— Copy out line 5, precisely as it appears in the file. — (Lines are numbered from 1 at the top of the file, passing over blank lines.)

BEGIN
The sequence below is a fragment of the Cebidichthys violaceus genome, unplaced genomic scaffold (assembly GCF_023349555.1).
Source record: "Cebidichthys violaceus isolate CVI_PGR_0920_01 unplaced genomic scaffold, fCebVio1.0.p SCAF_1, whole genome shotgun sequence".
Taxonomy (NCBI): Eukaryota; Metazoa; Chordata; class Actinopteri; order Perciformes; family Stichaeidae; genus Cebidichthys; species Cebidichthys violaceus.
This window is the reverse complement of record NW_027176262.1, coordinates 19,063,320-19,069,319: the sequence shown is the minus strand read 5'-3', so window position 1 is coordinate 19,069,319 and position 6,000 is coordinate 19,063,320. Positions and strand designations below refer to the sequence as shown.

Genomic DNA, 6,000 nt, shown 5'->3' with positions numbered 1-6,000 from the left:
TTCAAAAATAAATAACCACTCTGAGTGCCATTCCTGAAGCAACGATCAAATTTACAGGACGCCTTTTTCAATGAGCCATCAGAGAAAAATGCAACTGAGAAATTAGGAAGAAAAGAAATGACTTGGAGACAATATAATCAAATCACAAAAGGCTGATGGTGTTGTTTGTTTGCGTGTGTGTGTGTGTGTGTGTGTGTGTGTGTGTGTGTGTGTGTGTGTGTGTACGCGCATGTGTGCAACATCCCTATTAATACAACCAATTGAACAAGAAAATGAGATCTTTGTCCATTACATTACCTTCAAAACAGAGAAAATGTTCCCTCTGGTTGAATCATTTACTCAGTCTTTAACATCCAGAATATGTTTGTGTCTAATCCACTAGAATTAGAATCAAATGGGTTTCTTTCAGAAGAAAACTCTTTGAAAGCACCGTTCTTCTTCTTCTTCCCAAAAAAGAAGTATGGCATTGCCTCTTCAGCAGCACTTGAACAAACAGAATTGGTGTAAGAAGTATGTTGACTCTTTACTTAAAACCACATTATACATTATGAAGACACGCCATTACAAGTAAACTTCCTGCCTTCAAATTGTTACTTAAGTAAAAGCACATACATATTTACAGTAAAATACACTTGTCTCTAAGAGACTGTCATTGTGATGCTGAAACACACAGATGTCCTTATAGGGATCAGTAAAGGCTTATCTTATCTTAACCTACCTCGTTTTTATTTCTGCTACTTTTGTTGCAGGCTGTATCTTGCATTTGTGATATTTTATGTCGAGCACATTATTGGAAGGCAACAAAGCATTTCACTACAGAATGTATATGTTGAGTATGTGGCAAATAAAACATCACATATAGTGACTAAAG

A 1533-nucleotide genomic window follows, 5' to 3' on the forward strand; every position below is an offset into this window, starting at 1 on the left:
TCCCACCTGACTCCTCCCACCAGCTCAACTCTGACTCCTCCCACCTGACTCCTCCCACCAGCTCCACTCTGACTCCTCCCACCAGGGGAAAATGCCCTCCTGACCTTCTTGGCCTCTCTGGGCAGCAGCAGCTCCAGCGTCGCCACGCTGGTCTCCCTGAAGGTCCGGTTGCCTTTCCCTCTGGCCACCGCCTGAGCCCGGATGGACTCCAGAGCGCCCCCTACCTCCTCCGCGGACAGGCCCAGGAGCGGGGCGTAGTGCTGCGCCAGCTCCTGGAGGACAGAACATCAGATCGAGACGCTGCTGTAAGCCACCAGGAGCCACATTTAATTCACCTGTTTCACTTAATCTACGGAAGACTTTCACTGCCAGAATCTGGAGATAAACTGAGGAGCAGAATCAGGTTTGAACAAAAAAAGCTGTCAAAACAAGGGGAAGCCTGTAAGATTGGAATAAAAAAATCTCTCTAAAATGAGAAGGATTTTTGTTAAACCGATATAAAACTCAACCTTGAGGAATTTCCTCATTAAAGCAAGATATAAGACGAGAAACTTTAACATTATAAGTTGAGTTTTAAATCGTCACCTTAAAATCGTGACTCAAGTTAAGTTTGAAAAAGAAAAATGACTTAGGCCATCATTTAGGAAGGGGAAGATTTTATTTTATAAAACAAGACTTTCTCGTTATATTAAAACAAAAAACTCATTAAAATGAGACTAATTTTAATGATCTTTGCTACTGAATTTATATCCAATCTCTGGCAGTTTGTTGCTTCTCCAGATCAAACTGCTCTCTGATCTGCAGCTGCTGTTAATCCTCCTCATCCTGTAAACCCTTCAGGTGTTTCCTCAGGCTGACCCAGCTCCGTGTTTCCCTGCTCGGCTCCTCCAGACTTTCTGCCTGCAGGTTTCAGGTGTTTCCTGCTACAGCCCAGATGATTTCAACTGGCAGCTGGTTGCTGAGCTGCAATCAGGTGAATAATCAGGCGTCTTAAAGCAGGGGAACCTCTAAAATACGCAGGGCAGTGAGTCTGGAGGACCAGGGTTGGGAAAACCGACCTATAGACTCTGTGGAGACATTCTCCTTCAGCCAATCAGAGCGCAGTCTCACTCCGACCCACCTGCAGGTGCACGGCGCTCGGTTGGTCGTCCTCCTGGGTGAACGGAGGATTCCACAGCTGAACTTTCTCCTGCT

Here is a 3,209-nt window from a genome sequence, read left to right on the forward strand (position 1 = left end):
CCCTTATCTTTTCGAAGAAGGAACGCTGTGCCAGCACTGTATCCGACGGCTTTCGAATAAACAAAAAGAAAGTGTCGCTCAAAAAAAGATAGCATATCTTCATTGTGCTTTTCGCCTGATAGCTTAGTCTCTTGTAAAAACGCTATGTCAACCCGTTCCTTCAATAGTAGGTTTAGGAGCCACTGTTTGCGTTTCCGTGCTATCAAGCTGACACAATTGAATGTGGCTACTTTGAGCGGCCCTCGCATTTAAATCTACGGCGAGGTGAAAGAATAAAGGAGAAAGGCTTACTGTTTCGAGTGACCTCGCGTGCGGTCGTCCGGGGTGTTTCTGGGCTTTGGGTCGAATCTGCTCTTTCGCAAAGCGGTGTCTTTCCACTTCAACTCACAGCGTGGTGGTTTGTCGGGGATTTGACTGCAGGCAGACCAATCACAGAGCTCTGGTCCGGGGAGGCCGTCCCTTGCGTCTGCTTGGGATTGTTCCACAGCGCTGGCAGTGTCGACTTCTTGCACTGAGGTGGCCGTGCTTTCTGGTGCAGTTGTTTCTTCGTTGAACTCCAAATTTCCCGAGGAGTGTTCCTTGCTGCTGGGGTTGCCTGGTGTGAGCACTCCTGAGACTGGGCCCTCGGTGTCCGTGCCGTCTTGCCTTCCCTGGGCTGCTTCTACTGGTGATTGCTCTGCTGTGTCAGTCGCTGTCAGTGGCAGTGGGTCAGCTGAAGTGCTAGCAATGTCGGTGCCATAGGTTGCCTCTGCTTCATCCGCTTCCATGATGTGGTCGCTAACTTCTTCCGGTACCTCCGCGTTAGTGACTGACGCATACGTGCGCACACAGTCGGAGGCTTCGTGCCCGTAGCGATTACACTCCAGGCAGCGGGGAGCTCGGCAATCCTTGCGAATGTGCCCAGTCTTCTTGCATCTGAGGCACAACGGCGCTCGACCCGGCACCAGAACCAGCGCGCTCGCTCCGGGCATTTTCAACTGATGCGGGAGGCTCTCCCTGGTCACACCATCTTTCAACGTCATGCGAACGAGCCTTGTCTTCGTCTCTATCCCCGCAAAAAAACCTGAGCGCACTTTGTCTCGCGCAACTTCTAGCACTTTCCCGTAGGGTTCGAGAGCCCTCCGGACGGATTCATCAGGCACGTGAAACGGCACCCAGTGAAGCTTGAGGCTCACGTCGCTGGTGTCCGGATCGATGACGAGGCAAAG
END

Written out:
Genomic DNA, 6,000 nt, shown 5'->3' with positions numbered 1-6,000 from the left: